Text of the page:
Unfortunately, using the existing screws from the top corners of the window frame will not work well if you have angular-shaped windows, as your curtains may not hang to cover all the glass. See diagram below.

Diagram showing angular shaped windows and options for mounting curtains in a camper.

Curtain Hold Down for Tilted Windows:

If your windows are tilted out like they are in many campers, your curtains will hang straight down into your living space. Here are a few different ways to address that problem:


Don’t forget! You may need to have your fabric or at least ring clips mounted to the rod before securing your rod to your vehicle!

Fabric Options to Pair with a Rod or Makeshift Rod:

See the Tips for Choosing Fabric Section at the top of this post if you haven’t already done that.

When measuring your fabric, don’t forget to account for all hems, as well as extra length if you opt to create a tunnel at the top (and possibly bottom) of the curtain to slip the curtain rod through.

Some DIY curtain designs will cause the curtain to hang from the rod a little too low, as shown below. This doesn’t look great and lets light in.

Using curtain ring clips* as the photo from below shows can fix this problem (while also helping everything slide more readily). To do this, pinch the back of the fabric about two inches down from the top and clip the clip there, both hiding the clip and raising the top of the fabric to cover the window frame.

DIY Camper Curtain Option #4: Roll Up Curtains

This is where we landed on making our truck camper curtains! They’re mounted across the top of the window frame using velcro, and bundling straps are held in place behind the velcro. Magnets are sewn into the bottom hem, which attract to the bottom window frame screws to hold the curtain against the side of the vehicle. The curtains can roll up and be secured in a bundle across the top of the frame using the bundling straps.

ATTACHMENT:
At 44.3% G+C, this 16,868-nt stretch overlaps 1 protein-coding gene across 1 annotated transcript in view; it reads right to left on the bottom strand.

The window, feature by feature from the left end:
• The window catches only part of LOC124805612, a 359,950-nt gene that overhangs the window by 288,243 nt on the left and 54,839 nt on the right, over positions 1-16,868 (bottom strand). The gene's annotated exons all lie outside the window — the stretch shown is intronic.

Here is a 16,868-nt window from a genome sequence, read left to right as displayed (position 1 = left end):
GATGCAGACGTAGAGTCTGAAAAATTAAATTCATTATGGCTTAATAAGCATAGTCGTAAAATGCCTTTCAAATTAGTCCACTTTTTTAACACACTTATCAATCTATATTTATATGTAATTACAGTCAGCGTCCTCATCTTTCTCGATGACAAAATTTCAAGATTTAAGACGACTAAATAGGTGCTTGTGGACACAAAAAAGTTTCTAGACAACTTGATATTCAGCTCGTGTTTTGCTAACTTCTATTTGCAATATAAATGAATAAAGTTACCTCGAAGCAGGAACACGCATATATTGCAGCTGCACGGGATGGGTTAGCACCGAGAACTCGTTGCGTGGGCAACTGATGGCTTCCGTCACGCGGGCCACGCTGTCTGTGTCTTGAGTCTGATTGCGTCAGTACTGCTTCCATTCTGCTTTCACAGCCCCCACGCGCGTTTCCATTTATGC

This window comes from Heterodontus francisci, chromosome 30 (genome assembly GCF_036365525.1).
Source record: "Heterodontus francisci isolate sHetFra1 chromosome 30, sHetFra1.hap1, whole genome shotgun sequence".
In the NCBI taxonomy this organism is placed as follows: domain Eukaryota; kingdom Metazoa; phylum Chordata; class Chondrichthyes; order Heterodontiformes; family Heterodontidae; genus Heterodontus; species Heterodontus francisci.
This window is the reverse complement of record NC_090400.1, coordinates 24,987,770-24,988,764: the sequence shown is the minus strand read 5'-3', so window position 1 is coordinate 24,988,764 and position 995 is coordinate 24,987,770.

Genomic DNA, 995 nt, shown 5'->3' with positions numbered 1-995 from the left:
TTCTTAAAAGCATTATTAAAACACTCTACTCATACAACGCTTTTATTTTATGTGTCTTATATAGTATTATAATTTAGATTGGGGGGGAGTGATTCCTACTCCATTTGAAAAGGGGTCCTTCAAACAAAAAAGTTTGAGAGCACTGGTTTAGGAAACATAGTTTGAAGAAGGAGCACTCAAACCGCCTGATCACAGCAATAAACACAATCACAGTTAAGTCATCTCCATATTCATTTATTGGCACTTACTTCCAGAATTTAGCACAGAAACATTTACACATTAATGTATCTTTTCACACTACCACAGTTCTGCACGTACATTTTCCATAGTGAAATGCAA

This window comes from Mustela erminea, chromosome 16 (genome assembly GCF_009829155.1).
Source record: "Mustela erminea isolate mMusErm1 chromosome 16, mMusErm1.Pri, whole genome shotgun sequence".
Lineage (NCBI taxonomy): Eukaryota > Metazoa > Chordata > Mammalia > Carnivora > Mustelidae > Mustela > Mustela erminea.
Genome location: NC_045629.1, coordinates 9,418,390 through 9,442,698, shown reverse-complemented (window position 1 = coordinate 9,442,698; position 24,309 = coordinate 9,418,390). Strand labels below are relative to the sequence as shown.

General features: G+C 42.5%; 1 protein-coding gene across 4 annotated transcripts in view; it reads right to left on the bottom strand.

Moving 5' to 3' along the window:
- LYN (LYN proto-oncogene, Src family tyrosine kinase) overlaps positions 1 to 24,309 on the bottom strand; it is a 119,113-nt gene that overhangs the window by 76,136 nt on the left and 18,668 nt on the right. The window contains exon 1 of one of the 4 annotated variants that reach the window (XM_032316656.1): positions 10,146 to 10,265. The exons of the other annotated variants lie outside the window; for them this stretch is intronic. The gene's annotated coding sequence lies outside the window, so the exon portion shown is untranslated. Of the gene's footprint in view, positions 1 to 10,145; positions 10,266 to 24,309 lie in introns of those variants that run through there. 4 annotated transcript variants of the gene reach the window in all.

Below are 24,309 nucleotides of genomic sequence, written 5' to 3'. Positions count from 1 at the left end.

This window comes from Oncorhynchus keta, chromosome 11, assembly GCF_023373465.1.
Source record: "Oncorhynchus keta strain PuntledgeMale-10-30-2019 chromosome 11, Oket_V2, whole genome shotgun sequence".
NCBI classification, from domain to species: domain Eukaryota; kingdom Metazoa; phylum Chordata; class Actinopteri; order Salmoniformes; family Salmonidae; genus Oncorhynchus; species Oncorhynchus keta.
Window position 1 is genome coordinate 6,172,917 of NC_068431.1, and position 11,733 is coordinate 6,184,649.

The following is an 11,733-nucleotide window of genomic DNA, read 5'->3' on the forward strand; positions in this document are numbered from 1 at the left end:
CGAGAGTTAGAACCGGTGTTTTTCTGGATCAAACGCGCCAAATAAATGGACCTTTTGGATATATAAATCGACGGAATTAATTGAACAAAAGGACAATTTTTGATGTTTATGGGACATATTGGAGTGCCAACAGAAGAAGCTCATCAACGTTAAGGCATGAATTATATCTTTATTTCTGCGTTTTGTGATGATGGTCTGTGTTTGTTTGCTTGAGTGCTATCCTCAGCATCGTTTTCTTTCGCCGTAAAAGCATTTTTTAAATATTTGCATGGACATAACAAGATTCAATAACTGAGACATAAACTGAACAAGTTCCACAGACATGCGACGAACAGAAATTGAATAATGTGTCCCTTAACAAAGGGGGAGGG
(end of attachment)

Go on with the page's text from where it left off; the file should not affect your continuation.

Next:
Roll up and blackout DIY camper curtains in a truck shell.


  • Blackout

  • Curtains don’t get removed so don’t have to be stored elsewhere

  • Look nice whether up or down, interior and exterior view


  • Extra steps needed if your windows tilt outwards at the bottom

  • Sewing required

  • Cannot partially open the curtains

Directions for Making DIY Roll Up Camper Curtains:

We’ve written a very detailed post titled How To Make Roll-Up Camper Shell Curtains with step-by-step directions on how to make these curtains for your camper. Although its about our truck shell camper, the directions can be applied to any camper, van, rv, or motorhome.

Additional Products Related to DIY Camper Curtains:

In our research on the perfect camper curtains, we ran across a few products and ideas that we don’t have firsthand knowledge on, but thought worth mentioning:

  • UV Fabric Protector* - spray on to keep your curtains protected from the elements a little longer

  • Insul Bright* - polyester lining that helps maintain temperature

  • Bubble Wrap* - against the windows behind curtains to help insulate

There are certainly other ways to rig up DIY camper curtains, but hopefully these ideas and details can get you started in a direction that will work for you and camper windows! Happy DIYing, and happy camping!